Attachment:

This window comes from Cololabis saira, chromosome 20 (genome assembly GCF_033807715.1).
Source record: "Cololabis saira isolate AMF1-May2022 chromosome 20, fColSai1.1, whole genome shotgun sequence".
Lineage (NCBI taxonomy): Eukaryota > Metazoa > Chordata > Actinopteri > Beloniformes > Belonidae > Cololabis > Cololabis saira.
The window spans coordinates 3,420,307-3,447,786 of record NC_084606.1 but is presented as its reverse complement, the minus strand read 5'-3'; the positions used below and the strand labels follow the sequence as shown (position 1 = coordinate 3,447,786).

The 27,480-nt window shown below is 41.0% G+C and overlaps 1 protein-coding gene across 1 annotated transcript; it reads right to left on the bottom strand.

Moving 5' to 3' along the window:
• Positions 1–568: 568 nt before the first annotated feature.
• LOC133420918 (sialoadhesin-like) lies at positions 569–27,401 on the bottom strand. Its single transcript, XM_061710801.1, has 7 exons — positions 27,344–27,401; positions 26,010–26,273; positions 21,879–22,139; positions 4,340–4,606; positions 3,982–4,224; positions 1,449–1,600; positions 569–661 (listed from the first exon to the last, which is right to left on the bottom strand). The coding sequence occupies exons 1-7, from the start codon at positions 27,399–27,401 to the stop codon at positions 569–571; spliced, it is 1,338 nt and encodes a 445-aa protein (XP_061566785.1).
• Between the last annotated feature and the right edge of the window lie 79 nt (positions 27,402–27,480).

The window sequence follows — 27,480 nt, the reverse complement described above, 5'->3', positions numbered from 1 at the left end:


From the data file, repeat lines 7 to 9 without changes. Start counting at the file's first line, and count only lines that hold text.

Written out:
• Positions 1–568: 568 nt before the first annotated feature.
• LOC133420918 (sialoadhesin-like) lies at positions 569–27,401 on the bottom strand. Its single transcript, XM_061710801.1, has 7 exons — positions 27,344–27,401; positions 26,010–26,273; positions 21,879–22,139; positions 4,340–4,606; positions 3,982–4,224; positions 1,449–1,600; positions 569–661 (listed from the first exon to the last, which is right to left on the bottom strand). The coding sequence occupies exons 1-7, from the start codon at positions 27,399–27,401 to the stop codon at positions 569–571; spliced, it is 1,338 nt and encodes a 445-aa protein (XP_061566785.1).
• Between the last annotated feature and the right edge of the window lie 79 nt (positions 27,402–27,480).